Global worth for the data storage industry in 2021 was more than $245 billion according to Statista. That includes data storage units, hosting and cloud services, as well as information archiving. Those numbers trickle down, creating large expenses for businesses that need to store or archive data.
But not all data is equal, and it doesn’t all require prime real estate in your cloud data warehouse. According to one study, companies are wasting more than $60 billion annually paying for cloud storage capacity they don’t need. One reason for that is businesses are often keeping cold data in storage meant for warm data.
Watch the video below to learn more about the cost of data and how FUJIFILM can help you save money by using tape for cold data.
Data costs money. Depending on how cold data is stored, the associated costs can range from one cent per GB all the way up to thirty. Here’s a breakdown of some data storage cost averages by type of storage:
This online data storage tool, developed by storage economics expert Brad Johns Consulting, calculates 5- and 10-year scenarios for the Total Cost of Ownership when using automated tape storage, disk-based and cloud-based archive storage.
How much you should pay to store data depends on how you’re using the data. You can see from the breakdown above that tape is by far the most cost-effective way to store data, but it’s not the best way to store all data.
That’s because you don’t use all data the same way. Consider this example: You have old invoice information you’re required to keep for 7+ years for tax purposes. The likelihood of someone in your business needing to access 7-year-old invoice information on a daily or even monthly basis is low. It’s possible no one will ever look at that information again.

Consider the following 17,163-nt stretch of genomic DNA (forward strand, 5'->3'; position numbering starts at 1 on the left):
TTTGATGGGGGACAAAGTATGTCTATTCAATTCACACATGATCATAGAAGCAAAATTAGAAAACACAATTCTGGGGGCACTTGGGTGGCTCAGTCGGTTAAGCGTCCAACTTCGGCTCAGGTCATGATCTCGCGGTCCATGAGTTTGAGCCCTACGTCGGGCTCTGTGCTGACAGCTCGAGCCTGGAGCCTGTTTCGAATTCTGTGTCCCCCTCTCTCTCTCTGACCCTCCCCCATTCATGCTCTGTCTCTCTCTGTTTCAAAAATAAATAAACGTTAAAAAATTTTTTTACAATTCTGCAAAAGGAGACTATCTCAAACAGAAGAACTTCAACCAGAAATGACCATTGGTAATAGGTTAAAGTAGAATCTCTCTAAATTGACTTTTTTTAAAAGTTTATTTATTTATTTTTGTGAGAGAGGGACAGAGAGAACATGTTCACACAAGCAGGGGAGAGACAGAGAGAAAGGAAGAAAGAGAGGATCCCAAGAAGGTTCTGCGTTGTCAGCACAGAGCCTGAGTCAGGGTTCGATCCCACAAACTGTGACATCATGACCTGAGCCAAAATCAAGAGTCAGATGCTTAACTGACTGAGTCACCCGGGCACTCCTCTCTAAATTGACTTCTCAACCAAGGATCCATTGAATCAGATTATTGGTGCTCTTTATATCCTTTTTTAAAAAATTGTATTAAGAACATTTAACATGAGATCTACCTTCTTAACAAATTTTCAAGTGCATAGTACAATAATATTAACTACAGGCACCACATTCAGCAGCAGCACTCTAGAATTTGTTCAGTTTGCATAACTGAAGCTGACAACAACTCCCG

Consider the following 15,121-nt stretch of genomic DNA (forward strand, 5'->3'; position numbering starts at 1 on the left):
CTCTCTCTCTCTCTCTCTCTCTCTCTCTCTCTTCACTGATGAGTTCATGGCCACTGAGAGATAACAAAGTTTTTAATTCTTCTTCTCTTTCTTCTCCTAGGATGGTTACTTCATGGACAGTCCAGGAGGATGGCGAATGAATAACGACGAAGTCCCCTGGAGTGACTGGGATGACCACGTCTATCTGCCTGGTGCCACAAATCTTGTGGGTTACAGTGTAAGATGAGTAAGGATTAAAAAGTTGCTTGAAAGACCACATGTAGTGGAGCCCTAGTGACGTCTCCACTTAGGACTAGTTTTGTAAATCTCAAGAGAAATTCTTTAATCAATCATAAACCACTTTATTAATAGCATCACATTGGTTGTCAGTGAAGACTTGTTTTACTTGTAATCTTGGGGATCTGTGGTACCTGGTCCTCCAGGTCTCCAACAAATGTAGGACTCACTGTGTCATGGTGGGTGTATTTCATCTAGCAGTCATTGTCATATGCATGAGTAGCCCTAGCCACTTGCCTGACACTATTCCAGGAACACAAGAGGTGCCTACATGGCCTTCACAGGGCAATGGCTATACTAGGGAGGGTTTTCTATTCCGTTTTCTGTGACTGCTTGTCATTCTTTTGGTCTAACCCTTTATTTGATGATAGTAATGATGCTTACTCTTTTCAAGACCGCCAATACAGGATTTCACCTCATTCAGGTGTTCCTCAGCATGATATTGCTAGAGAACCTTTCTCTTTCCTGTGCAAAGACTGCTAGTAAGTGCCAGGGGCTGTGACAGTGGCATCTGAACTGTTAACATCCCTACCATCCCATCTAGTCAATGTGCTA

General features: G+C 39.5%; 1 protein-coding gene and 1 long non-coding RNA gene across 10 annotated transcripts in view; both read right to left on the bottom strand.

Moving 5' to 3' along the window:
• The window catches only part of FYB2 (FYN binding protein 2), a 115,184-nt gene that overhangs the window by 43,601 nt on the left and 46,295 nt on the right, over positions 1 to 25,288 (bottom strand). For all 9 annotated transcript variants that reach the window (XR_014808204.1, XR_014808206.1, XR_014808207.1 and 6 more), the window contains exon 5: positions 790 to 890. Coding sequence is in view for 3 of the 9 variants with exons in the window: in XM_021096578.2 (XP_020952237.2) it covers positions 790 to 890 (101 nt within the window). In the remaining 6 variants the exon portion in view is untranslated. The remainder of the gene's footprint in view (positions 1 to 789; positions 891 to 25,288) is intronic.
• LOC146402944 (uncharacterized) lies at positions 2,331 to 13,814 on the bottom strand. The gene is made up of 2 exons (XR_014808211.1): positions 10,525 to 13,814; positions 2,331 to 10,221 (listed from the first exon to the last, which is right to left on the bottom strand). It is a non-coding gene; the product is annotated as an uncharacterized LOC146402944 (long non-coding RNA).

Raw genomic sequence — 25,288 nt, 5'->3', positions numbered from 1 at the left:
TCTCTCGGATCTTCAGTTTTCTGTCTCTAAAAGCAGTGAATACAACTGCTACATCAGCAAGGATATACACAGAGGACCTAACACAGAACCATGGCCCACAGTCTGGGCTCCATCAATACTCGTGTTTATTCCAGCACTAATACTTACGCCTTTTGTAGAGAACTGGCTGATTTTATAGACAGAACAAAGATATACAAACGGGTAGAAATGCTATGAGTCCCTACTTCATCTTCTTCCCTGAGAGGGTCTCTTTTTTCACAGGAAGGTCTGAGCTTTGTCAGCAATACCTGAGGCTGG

Contrast that scenario with this one: You have new invoice data from the past month or two. There’s a great likelihood someone may need to access that information regularly. They may need to collect open AR or process accounts payable, assist clients with billing questions or complete financial reports for the quarter.
Clearly these two types of data are not in the same category. They should be stored differently, which is where tiered storage comes in.
The data needs to be immediately available — literally at a person’s fingertips. This information is highly active and called up on a regular basis. Customer account and order information, inventory figures and current employee schedules or payroll information are just some examples of data that might call for this storage tier.
Data that isn’t used on a daily basis or which isn’t new data that might be needed in the short-term may fall into this tier if it’s still something you have a reasonable expectation of using in the near future. For example, paid invoices and statements on accounts from the past couple of months or last year’s sales reports might fall into this tier.
You can save money and time by archiving data outside of daily processes while ensuring it can be easily recalled because it’s still “active.” For example, keeping the entire order history for a customer in your CRM system can become cumbersome, causing response time delays for clients and employees alike. However, if the customer is still active, you might want to provide a way for employees to look at the old data if questions arise. In this case, active archive could be a solution.
Consider the same CRM system example from the above tier but apply it to customers that haven’t been active in more than a year. The customer may return at some point, and you don’t want to completely remove your records of them. But you could use long-term archive storage to hold the data outside of daily processes until it’s needed again.
There are numerous benefits of segregating your data into tiered storage. It reduces the burden of data on your systems, makes data you need right now easier to find and can help you level costs for storing all your data.
How much can you save by leveraging tape for data storage? Consider the average amount of data various organizations manage:
A mid-size company managing 2PB of data would be managing 2,000TB. If that was stored entirely in solid state drives (not something that’s especially feasible), the cost would be roughly $500,000. Hard disk storage is more feasible but still pricey, ringing in at around $65,991.
Tape storage for that amount of data would be just $20,000 (or less).
This is a simplified example, obviously. A business with 2PB of data may need to hold some of it in active storage because it’s not all cold data. However, for most organizations, 60% or more of data is cold, which means it could be stored on tape. For the average business, that would lead to thousands or even tens of thousands of dollars saved annually.